It was a week of Treasury auctions to forget.
Starting with a medicore 2Y auction, progressing through one of the ugliest 5Y auctions in years, and concluding with today's lackluster 7Y, this week's treasury auctions - coming at a time when the Fed is about to push interest rates even lower - were unexpectedly weak.
Moments ago, the US Treasury sold $32 billion in 7Y paper at a yield of 1.967%, higher than last month's 1.889% and a surprisingly big 1.4bps above the 1.953% when issued on a day when the rate market has generally whipsawed aggressively.
The bid to cover tumbled from 2.44 in June to just 2.274 today, which was not only below the 2.48 six auction average, but the lowest in two and a half years, since February 2016.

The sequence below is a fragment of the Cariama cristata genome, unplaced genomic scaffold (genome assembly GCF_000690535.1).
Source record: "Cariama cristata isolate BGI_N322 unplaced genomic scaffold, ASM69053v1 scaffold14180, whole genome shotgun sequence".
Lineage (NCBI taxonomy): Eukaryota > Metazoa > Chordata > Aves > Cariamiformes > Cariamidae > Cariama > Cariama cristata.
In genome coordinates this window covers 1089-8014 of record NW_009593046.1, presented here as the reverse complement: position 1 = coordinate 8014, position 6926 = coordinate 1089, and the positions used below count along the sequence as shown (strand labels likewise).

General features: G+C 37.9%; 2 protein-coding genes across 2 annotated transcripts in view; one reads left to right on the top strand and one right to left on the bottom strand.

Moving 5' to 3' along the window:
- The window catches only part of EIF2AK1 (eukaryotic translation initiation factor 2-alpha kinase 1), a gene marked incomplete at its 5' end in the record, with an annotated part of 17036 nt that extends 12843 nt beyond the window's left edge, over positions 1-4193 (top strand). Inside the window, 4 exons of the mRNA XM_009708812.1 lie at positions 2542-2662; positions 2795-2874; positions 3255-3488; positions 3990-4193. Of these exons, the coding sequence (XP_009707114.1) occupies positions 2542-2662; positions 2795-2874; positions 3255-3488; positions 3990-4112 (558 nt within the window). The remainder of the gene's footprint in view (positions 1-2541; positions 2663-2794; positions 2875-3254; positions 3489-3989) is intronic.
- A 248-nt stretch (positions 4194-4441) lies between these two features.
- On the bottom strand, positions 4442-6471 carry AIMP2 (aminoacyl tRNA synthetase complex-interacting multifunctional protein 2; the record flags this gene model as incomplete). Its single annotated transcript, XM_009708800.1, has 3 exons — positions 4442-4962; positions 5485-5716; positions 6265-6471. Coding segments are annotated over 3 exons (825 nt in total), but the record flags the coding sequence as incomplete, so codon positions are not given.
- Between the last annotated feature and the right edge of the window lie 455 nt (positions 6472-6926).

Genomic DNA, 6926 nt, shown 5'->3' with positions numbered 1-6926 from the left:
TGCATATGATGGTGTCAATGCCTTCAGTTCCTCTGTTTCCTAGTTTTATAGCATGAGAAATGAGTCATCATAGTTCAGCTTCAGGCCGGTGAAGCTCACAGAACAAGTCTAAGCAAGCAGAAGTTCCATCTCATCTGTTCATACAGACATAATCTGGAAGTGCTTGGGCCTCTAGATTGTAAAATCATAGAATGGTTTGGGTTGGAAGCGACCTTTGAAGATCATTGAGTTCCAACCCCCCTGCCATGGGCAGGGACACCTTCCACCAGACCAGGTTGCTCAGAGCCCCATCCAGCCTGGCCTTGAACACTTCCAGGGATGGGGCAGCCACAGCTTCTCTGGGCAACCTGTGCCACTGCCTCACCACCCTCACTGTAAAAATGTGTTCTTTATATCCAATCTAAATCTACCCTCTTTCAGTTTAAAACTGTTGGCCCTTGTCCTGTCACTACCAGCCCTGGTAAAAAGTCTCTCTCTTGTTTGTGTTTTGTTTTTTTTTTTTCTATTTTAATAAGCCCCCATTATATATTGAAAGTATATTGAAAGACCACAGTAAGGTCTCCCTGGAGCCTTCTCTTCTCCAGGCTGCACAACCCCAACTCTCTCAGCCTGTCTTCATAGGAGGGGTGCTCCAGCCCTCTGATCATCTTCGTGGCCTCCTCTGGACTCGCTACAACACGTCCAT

At least the internals were not terrible, with Indirects rebounding from last month's 55.5% to 59.4%, just above the 58.7% recent average, however it was the Directs' turn to slump, and with just $5.1BN of the bids tendered and accepted, the Direct takedown dropped to 15.8% from 24.23% last month, leaving 24.8% for dealers, slightly above the 19.9% recent average.
Overall, a poor, tailing auction concluding a week of dismal, disappointing Treasury sales, yet even despite the subpar demand, the Treasury still had little problem in finding buyers for another $110+ billion in US paper.